Advertisement
HomeCollectionsPlebes
IN THE NEWS

Plebes

NEWS
By Molly Knight and Molly Knight,SUN STAFF | July 1, 2004
Rule No. 1 of Induction Day at the U.S. Naval Academy: Do not speak unless spoken to. Rule No. 2: If you are spoken to, there are only two possible responses: Sir, yes sir! or Ma'am, yes ma'am! It might sound simple, but for many of the 1,200 freshmen - or plebes - who arrived at the academy yesterday morning for six weeks of physical and mental training, the first, and most important, order of the day proved a challenge. "Ma'am, yes ma'am!" one plebe stammered to a male upperclassman.
Advertisement
NEWS
By Molly Knight and Molly Knight,SUN STAFF | July 1, 2004
Rule No. 1 of Induction Day at the U.S. Naval Academy: Do not speak unless spoken to. Rule No. 2: If you are spoken to, there are only two possible responses: Sir, yes sir! or Ma'am, yes ma'am! It might sound simple, but for many of the 1,200 freshmen - or plebes - who arrived at the academy yesterday morning for six weeks of physical and mental training, the first, and most important, order of the day proved a challenge. "Ma'am, yes ma'am!" one plebe stammered to a male upperclassman.
NEWS
By Molly Knight and Molly Knight,SUN STAFF | June 30, 2004
From the oval-shaped windows of an airplane, Maryland looked enough like Belize that for a moment, teenagers Andrea and Javier Bosch forgot about the lush landscape and glittering beaches of their Central American homeland. "As we arrived it was like `Wow,'" Javier Bosch said. "It's very green here, and coming from Belize, that's what we are used to." Beginning today, however, the 19-year-old twins will realize how different their lives will be at their home for the next four years: the U.S. Naval Academy in Annapolis.
NEWS
By Molly Knight and Molly Knight,SUN STAFF | May 21, 2004
Just before 11 a.m. yesterday, cheers erupted from a pile of several hundred scrambling, sweat-drenched midshipmen attempting to climb Herndon Monument at the Naval Academy. Placing his feet on the shoulders of a classmate below him, a midshipman finally reached the summit of the 21-foot obelisk - coated with 150 pounds of lard - and set an upperclassman's cap on its point, an academy rite of passage marking the end of the lowly plebe (freshman) year. It was cause for celebration, to be sure - but only for a moment.
NEWS
By Molly Knight and Molly Knight,SUN STAFF | May 19, 2004
Poised on all fours at the edge of puddle of mud, four plebes -- or Naval Academy freshman -- listened attentively as an upperclassman shouted orders. "Stay on your hands and knees," yelled Adam Allegro, a sophomore. "And no head locks or choking." Pausing before he set the students loose into the chocolate-colored pool, Allegro added: "Oh, and this is mud wrestling -- so wrestle!" With that, the plebes charged into the puddle, scrambling to find a water-tight picture of the academy's landmark Herndon Monument somewhere beneath the murky surface as part of the annual Sea Trials -- a day-long endurance test for the 1,150 plebes.
NEWS
By Ariel Sabar and Ariel Sabar,SUN STAFF | October 19, 2003
The daughter of a Navy pilot and a Navy nurse, the 18-year- old woman with perfect grades saw the Naval Academy as a gateway to her dreams of flying fighter jets for her country. But disillusionment set in soon after the freshman put on a Navy uniform. A senior midshipman raped her last fall, she says, and then used his rank to try to bully her into silence. Shaken and afraid, she hoped that a school renowned for high moral standards would bring her alleged attacker to trial and keep her safe while the case was pending.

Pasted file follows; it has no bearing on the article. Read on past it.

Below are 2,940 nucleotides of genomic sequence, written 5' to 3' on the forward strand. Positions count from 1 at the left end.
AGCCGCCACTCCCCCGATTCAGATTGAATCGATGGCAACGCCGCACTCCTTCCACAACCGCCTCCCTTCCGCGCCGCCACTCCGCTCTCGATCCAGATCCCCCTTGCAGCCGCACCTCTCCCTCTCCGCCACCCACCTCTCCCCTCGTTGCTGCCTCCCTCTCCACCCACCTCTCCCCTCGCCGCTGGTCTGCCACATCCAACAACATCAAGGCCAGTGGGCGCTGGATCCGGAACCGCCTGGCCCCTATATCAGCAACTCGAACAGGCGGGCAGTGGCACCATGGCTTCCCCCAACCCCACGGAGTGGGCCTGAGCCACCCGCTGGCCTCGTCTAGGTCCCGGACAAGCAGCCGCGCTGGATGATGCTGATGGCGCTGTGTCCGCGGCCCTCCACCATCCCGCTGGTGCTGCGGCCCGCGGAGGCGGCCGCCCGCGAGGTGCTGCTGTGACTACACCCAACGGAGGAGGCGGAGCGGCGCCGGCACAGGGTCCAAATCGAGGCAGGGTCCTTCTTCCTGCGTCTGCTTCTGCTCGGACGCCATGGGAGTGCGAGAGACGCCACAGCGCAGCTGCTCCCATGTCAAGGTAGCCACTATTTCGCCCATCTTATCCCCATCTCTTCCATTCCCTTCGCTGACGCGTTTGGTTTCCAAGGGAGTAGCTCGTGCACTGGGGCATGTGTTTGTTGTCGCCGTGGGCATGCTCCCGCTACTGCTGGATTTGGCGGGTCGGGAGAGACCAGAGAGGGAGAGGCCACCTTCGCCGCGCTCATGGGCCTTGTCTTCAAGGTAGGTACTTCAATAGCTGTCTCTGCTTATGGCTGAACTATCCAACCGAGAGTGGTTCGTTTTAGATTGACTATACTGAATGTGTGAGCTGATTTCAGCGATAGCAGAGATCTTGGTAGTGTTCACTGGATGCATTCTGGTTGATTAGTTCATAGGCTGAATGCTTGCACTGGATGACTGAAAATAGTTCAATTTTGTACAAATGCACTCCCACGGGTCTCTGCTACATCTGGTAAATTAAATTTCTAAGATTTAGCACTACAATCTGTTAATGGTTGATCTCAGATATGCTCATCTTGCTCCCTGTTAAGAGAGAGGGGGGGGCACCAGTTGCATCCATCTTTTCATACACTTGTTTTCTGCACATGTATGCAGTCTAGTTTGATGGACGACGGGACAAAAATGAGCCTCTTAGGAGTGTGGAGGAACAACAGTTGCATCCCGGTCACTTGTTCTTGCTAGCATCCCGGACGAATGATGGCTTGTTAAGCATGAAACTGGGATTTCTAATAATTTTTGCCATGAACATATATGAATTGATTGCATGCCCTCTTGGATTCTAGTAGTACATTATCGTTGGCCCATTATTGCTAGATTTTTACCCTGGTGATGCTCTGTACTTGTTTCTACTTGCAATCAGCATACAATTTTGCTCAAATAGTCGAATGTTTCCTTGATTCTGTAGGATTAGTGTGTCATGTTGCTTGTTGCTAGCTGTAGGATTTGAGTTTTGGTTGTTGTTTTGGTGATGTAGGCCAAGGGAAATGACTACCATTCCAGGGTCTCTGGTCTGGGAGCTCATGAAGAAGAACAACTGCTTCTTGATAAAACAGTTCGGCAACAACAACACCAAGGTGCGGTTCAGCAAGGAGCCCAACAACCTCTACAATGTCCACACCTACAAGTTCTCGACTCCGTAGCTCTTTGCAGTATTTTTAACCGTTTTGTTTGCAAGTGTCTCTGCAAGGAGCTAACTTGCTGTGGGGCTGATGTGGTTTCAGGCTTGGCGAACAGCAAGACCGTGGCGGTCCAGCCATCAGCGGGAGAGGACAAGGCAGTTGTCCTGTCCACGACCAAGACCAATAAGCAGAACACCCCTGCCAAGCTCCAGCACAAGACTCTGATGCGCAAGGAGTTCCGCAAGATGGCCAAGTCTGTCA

NEWS
By Ariel Sabar and Ariel Sabar,SUN STAFF | September 19, 2003
Less than a week after the Naval Academy dropped criminal charges against a senior accused of raping a female midshipman, an academy official said yesterday that the college intends to court-martial him in the next week or so on other misconduct charges. The academy superintendent, Vice Adm. Rodney P. Rempt, is troubled that few of the school's sexual assault cases have gone to trial and feels that pursuing other charges against the midshipman will send a message to students that sexual misconduct has serious consequences, said the official, who spoke on condition of anonymity for fear of retribution.
NEWS
By Julie Bykowicz and Julie Bykowicz,SUN STAFF | July 10, 2003
Two Naval Academy midshipmen have been accused of raping female classmates at a Commissioning Week dorm party involving alcohol last year, an academy spokesman said yesterday. At a hearing June 30, two women testified that they were raped and sexually assaulted at a party held by the accused midshipmen in May last year, said Cmdr. Rod Gibbons, the Naval Academy spokesman. Gibbons refused to release the names of the accused midshipmen, but defense attorney William Ferris confirmed his clients' identities as Todd Thurston, 20, and Eric Bailey, 23. Thurston is charged with raping one woman, and Bailey is charged with raping two women, Ferris said.
NEWS
By Ariel Sabar and Ariel Sabar,SUN STAFF | July 2, 2003
By 8:20 a.m. yesterday, the hair was ankle-deep in places. Black tresses mingled with blond locks, angelic curls with gel-stiffened spikes. Here, the remains of a bob. There, a tuft from a surfer's mop-top. Though hair styles come and go, one fact about the Naval Academy's Induction Day never changes. On the first day of school, freshmen surrender their hairdos at the door. "I guess I don't have a choice," Michael McHugh, 18, of Pittsburgh, said jokingly as he sank into a blue vinyl seat in the Alumni Hall storage room serving as the day's bustling barbershop.
Baltimore Sun Articles
|
|
|
Please note the green-lined linked article text has been applied commercially without any involvement from our newsroom editors, reporters or any other editorial staff.